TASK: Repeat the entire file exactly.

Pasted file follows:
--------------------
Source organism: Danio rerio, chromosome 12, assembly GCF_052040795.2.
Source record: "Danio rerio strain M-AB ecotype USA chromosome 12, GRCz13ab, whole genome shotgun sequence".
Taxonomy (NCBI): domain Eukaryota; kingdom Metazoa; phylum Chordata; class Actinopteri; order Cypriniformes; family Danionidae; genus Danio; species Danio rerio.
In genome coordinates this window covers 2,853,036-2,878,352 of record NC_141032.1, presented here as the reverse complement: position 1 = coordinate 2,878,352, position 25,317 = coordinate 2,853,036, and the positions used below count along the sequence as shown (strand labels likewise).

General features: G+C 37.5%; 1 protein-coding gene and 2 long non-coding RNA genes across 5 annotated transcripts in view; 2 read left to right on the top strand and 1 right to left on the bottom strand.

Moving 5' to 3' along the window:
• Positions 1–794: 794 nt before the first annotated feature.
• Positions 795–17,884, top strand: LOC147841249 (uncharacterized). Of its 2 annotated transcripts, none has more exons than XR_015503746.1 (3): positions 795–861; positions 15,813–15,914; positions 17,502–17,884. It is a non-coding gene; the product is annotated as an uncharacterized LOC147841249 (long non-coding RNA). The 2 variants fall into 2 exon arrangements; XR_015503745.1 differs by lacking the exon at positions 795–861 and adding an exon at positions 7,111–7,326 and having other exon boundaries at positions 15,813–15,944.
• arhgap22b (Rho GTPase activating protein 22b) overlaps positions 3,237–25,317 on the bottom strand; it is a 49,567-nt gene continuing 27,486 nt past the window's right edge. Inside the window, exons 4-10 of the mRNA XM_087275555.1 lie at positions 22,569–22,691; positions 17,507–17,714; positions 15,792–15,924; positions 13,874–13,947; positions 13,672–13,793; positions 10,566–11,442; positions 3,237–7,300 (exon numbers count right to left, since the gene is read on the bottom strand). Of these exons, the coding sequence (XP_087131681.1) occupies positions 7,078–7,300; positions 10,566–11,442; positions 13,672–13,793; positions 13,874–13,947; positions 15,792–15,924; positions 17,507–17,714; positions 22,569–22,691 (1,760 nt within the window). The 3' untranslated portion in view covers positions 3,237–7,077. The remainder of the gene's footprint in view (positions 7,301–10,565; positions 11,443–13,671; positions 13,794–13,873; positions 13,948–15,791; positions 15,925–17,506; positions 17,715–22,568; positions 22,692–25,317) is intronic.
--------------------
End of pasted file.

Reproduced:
Source organism: Danio rerio, chromosome 12, assembly GCF_052040795.2.
Source record: "Danio rerio strain M-AB ecotype USA chromosome 12, GRCz13ab, whole genome shotgun sequence".
Taxonomy (NCBI): domain Eukaryota; kingdom Metazoa; phylum Chordata; class Actinopteri; order Cypriniformes; family Danionidae; genus Danio; species Danio rerio.
In genome coordinates this window covers 2,853,036-2,878,352 of record NC_141032.1, presented here as the reverse complement: position 1 = coordinate 2,878,352, position 25,317 = coordinate 2,853,036, and the positions used below count along the sequence as shown (strand labels likewise).

General features: G+C 37.5%; 1 protein-coding gene and 2 long non-coding RNA genes across 5 annotated transcripts in view; 2 read left to right on the top strand and 1 right to left on the bottom strand.

Moving 5' to 3' along the window:
• Positions 1–794: 794 nt before the first annotated feature.
• Positions 795–17,884, top strand: LOC147841249 (uncharacterized). Of its 2 annotated transcripts, none has more exons than XR_015503746.1 (3): positions 795–861; positions 15,813–15,914; positions 17,502–17,884. It is a non-coding gene; the product is annotated as an uncharacterized LOC147841249 (long non-coding RNA). The 2 variants fall into 2 exon arrangements; XR_015503745.1 differs by lacking the exon at positions 795–861 and adding an exon at positions 7,111–7,326 and having other exon boundaries at positions 15,813–15,944.
• arhgap22b (Rho GTPase activating protein 22b) overlaps positions 3,237–25,317 on the bottom strand; it is a 49,567-nt gene continuing 27,486 nt past the window's right edge. Inside the window, exons 4-10 of the mRNA XM_087275555.1 lie at positions 22,569–22,691; positions 17,507–17,714; positions 15,792–15,924; positions 13,874–13,947; positions 13,672–13,793; positions 10,566–11,442; positions 3,237–7,300 (exon numbers count right to left, since the gene is read on the bottom strand). Of these exons, the coding sequence (XP_087131681.1) occupies positions 7,078–7,300; positions 10,566–11,442; positions 13,672–13,793; positions 13,874–13,947; positions 15,792–15,924; positions 17,507–17,714; positions 22,569–22,691 (1,760 nt within the window). The 3' untranslated portion in view covers positions 3,237–7,077. The remainder of the gene's footprint in view (positions 7,301–10,565; positions 11,443–13,671; positions 13,794–13,873; positions 13,948–15,791; positions 15,925–17,506; positions 17,715–22,568; positions 22,692–25,317) is intronic.